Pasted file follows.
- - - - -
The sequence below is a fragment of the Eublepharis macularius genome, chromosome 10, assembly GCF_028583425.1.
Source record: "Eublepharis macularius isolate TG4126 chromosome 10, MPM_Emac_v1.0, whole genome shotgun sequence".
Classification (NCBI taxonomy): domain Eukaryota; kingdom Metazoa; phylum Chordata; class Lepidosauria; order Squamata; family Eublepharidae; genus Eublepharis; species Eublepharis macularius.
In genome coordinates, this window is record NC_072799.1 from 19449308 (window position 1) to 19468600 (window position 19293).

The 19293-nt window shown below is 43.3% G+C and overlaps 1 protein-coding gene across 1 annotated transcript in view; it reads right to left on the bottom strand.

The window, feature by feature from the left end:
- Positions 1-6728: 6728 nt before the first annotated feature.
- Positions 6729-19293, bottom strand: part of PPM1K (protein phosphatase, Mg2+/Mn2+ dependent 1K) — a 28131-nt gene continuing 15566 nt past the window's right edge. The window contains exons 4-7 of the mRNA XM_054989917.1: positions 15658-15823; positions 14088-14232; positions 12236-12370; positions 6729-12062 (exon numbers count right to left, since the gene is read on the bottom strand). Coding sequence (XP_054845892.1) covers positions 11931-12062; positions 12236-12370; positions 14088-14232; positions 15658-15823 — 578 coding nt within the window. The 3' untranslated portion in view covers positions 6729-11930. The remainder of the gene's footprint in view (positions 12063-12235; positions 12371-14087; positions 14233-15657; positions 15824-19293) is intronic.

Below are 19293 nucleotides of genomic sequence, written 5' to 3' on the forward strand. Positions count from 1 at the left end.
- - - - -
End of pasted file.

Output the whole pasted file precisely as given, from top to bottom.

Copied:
The sequence below is a fragment of the Eublepharis macularius genome, chromosome 10, assembly GCF_028583425.1.
Source record: "Eublepharis macularius isolate TG4126 chromosome 10, MPM_Emac_v1.0, whole genome shotgun sequence".
Classification (NCBI taxonomy): domain Eukaryota; kingdom Metazoa; phylum Chordata; class Lepidosauria; order Squamata; family Eublepharidae; genus Eublepharis; species Eublepharis macularius.
In genome coordinates, this window is record NC_072799.1 from 19449308 (window position 1) to 19468600 (window position 19293).

The 19293-nt window shown below is 43.3% G+C and overlaps 1 protein-coding gene across 1 annotated transcript in view; it reads right to left on the bottom strand.

The window, feature by feature from the left end:
- Positions 1-6728: 6728 nt before the first annotated feature.
- Positions 6729-19293, bottom strand: part of PPM1K (protein phosphatase, Mg2+/Mn2+ dependent 1K) — a 28131-nt gene continuing 15566 nt past the window's right edge. The window contains exons 4-7 of the mRNA XM_054989917.1: positions 15658-15823; positions 14088-14232; positions 12236-12370; positions 6729-12062 (exon numbers count right to left, since the gene is read on the bottom strand). Coding sequence (XP_054845892.1) covers positions 11931-12062; positions 12236-12370; positions 14088-14232; positions 15658-15823 — 578 coding nt within the window. The 3' untranslated portion in view covers positions 6729-11930. The remainder of the gene's footprint in view (positions 12063-12235; positions 12371-14087; positions 14233-15657; positions 15824-19293) is intronic.

Below are 19293 nucleotides of genomic sequence, written 5' to 3' on the forward strand. Positions count from 1 at the left end.